In the real election this week, five more tickets (the Constitution Party, America’s Party, a joint ticket of the American Delta Party and the Reform Party, and the independent runs of Evan McMullin and Laurence Kotlikoff) have achieved ballot access or have registered for write-in votes to be counted in enough states to possibly achieve 270 College votes.
Six more tickets (the Socialists Workers Party, Veterans Party, Prohibition Party and three others) have nominated or registered for write-ins in a smaller number of states, but not enough to possibly win a College majority.
Voters would not need to fill in all the boxes appearing on the ballot; any that they leave blank are by default their lowest preferences. Overlooked candidates never pick up any support from such a ballot; all that happens is that the voter is sacrificing the opportunity to distinguish between how they would order their least-favoured candidates.
To make a preferential voting system work there would need to be adjustments to how the US Presidential Electoral College operated.
One option, of course, would be to abolish the College altogether and simply count all the 130 million voter ballots as one nation-wide preferential election. That would require an amendment to the US Constitution.
Another option would be to count voters’ ballots within each state and – similar to what happens now – award all the state’s Electors to one ticket, except to the preferential winner – not the plurality winner – in each state. But given that this model offers voters multiple options within the two major parties, such a system would want to provide that all Electoral College members then go on to cast their final 538 College votes in the same preferential manner as the voters themselves.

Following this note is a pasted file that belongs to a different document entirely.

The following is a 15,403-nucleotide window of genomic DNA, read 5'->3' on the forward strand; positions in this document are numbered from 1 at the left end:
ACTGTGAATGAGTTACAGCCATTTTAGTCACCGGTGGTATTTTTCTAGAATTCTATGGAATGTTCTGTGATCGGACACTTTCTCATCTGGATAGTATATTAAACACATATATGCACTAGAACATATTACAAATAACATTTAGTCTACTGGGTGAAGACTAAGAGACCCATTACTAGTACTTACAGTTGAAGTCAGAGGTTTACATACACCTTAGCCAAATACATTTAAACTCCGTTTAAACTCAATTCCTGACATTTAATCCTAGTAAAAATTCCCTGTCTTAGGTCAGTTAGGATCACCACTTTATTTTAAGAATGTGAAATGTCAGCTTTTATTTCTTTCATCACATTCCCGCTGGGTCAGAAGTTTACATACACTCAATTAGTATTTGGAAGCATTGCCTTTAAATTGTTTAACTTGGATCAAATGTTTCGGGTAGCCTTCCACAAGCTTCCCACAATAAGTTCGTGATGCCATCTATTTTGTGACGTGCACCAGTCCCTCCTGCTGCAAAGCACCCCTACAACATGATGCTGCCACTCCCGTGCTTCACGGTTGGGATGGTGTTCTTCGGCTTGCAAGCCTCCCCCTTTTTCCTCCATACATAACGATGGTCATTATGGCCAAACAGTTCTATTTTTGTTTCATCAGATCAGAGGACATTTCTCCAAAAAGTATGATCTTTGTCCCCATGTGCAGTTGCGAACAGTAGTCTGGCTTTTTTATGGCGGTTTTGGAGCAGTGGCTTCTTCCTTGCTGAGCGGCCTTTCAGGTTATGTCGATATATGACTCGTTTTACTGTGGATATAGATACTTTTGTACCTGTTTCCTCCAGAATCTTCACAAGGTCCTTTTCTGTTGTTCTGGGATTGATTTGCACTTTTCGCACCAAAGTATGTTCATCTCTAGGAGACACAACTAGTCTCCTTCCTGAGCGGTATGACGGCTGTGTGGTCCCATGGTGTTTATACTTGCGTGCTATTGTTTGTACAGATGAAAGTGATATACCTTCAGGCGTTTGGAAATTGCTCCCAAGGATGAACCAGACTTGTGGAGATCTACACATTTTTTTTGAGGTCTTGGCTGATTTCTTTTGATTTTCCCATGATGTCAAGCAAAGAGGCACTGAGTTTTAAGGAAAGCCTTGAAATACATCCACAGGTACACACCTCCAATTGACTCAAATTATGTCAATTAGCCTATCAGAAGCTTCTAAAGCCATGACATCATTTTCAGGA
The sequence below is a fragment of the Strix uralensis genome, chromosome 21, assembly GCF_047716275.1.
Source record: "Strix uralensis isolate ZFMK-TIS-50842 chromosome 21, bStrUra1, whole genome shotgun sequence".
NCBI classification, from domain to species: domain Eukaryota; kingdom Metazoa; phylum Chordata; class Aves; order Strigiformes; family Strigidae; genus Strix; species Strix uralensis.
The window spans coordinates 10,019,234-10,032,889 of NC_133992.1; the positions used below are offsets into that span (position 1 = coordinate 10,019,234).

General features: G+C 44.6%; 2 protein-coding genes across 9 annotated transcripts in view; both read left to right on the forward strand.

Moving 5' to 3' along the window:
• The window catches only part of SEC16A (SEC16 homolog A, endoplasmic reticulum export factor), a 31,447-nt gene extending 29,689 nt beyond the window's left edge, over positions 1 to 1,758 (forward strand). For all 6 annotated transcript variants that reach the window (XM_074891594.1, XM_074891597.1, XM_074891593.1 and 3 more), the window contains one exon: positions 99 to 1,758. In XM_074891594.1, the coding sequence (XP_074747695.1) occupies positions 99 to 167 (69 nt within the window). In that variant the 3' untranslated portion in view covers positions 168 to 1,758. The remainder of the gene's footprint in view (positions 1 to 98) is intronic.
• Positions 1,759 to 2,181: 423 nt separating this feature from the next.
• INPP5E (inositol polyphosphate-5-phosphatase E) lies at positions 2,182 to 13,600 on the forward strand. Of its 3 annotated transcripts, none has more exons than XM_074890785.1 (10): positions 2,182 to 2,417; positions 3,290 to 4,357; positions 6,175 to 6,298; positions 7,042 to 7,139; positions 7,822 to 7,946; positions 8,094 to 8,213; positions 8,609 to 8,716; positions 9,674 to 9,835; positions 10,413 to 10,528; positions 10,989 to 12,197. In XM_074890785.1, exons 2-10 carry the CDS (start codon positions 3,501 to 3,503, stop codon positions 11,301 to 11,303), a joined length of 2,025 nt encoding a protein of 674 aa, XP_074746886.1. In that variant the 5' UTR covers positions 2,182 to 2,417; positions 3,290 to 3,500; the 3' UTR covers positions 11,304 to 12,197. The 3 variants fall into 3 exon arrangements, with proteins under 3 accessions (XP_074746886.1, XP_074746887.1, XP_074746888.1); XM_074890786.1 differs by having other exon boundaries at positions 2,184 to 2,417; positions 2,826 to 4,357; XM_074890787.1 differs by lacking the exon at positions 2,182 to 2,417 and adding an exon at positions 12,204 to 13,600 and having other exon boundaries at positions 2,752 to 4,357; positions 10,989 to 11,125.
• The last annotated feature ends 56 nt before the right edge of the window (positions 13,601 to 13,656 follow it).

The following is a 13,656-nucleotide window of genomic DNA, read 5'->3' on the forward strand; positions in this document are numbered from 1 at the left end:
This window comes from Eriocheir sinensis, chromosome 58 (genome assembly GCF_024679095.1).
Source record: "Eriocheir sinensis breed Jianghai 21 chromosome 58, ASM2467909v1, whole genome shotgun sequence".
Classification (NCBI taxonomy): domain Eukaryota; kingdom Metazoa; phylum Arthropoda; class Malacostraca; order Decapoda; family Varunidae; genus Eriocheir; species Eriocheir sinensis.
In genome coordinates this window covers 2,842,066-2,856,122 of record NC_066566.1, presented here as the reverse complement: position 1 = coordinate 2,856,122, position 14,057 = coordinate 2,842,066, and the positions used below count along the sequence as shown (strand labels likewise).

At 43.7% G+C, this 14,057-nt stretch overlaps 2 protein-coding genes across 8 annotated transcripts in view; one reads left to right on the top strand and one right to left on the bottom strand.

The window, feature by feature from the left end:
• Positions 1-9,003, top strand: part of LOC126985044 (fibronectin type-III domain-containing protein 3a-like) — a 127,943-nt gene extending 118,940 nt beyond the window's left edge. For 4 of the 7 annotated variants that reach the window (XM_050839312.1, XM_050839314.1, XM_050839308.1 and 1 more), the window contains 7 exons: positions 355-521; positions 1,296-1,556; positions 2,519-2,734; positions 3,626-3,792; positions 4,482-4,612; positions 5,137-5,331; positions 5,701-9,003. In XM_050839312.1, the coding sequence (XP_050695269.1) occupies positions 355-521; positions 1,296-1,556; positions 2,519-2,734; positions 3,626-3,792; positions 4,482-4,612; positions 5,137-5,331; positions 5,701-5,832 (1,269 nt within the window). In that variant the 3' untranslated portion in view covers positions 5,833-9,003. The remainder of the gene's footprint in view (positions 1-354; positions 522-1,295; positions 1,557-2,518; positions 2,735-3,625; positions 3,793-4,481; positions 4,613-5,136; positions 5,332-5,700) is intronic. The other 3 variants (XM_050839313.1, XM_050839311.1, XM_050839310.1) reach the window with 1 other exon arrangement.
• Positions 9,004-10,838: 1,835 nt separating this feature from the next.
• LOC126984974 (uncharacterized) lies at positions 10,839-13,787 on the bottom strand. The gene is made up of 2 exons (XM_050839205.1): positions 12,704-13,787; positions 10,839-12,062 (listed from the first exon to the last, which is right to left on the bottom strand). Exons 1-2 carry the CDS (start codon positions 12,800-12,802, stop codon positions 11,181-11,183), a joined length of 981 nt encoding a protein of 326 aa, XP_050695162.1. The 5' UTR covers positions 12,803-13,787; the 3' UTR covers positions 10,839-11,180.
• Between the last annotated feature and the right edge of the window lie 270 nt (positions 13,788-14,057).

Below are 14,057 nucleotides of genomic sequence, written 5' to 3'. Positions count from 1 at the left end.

In that approach, the College electors could be allowed to preference between all the original candidates, or they might be restricted to only ranking the candidates who had won at least some Electoral College positions around the nation.
A final option would be to allocate the Electoral College places within each state proportionally, applying the single transferable vote method to the votes cast in each state. Since that would also yield a diverse College make-up, the 538 College votes would again best be cast as preferential ballots as well, as described in the previous option.
These last two Electoral College approaches could probably be implemented through state and federal legislation. They might work if implemented just in individual states, but these systems would really only operate appropriately if they were adopted by all the states together.
Preferential voting is not completely unknown to the political culture of the United States.
The way voting is done now in the Louisiana, California and Washington state elections already resembles this way of selecting a winner.
In those states all the candidates from all parties – including multiple Republicans and Democrats – are initially listed on the same ballot paper. Then the top two placed candidates face off in a second election a few weeks later.
This is however a messier approach, requiring double the election resourcing, and it can also malfunction if the top two candidates happen to leave out an option from one major party. The full single-ballot preferential system is less prone to unwanted results, simpler and quicker.
There are lots of voting methods by which Americans could select their president. The current method is arguably one of the worst.